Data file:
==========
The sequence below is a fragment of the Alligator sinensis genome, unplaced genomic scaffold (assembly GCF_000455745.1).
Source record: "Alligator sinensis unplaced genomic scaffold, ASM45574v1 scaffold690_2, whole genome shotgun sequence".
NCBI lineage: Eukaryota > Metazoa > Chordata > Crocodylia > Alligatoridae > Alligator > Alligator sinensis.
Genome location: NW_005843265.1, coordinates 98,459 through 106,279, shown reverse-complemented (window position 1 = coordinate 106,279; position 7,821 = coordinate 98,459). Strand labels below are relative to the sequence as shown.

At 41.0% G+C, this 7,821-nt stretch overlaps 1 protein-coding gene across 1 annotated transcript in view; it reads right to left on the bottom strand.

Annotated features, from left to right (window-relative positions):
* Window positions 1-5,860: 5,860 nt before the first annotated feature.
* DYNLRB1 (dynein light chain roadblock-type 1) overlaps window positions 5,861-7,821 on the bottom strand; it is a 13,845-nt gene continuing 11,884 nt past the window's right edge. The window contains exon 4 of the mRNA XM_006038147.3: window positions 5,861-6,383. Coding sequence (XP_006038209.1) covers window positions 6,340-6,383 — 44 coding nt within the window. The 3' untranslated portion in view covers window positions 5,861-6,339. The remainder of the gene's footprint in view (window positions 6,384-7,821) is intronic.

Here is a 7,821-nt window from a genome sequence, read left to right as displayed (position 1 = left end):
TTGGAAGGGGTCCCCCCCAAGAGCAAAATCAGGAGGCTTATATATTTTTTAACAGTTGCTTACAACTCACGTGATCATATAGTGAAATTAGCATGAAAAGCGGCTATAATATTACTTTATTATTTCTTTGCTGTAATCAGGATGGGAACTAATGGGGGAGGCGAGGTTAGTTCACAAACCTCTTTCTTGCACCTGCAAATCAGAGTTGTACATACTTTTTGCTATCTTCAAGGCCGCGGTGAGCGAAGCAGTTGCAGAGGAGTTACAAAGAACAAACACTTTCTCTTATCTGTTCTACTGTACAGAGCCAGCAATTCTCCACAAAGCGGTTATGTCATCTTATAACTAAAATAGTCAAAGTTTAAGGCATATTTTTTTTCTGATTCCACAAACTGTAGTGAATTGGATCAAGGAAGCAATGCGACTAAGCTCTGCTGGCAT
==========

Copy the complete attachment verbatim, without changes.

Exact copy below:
The sequence below is a fragment of the Alligator sinensis genome, unplaced genomic scaffold (assembly GCF_000455745.1).
Source record: "Alligator sinensis unplaced genomic scaffold, ASM45574v1 scaffold690_2, whole genome shotgun sequence".
NCBI lineage: Eukaryota > Metazoa > Chordata > Crocodylia > Alligatoridae > Alligator > Alligator sinensis.
Genome location: NW_005843265.1, coordinates 98,459 through 106,279, shown reverse-complemented (window position 1 = coordinate 106,279; position 7,821 = coordinate 98,459). Strand labels below are relative to the sequence as shown.

At 41.0% G+C, this 7,821-nt stretch overlaps 1 protein-coding gene across 1 annotated transcript in view; it reads right to left on the bottom strand.

Annotated features, from left to right (window-relative positions):
* Window positions 1-5,860: 5,860 nt before the first annotated feature.
* DYNLRB1 (dynein light chain roadblock-type 1) overlaps window positions 5,861-7,821 on the bottom strand; it is a 13,845-nt gene continuing 11,884 nt past the window's right edge. The window contains exon 4 of the mRNA XM_006038147.3: window positions 5,861-6,383. Coding sequence (XP_006038209.1) covers window positions 6,340-6,383 — 44 coding nt within the window. The 3' untranslated portion in view covers window positions 5,861-6,339. The remainder of the gene's footprint in view (window positions 6,384-7,821) is intronic.

Here is a 7,821-nt window from a genome sequence, read left to right as displayed (position 1 = left end):
TTGGAAGGGGTCCCCCCCAAGAGCAAAATCAGGAGGCTTATATATTTTTTAACAGTTGCTTACAACTCACGTGATCATATAGTGAAATTAGCATGAAAAGCGGCTATAATATTACTTTATTATTTCTTTGCTGTAATCAGGATGGGAACTAATGGGGGAGGCGAGGTTAGTTCACAAACCTCTTTCTTGCACCTGCAAATCAGAGTTGTACATACTTTTTGCTATCTTCAAGGCCGCGGTGAGCGAAGCAGTTGCAGAGGAGTTACAAAGAACAAACACTTTCTCTTATCTGTTCTACTGTACAGAGCCAGCAATTCTCCACAAAGCGGTTATGTCATCTTATAACTAAAATAGTCAAAGTTTAAGGCATATTTTTTTTCTGATTCCACAAACTGTAGTGAATTGGATCAAGGAAGCAATGCGACTAAGCTCTGCTGGCAT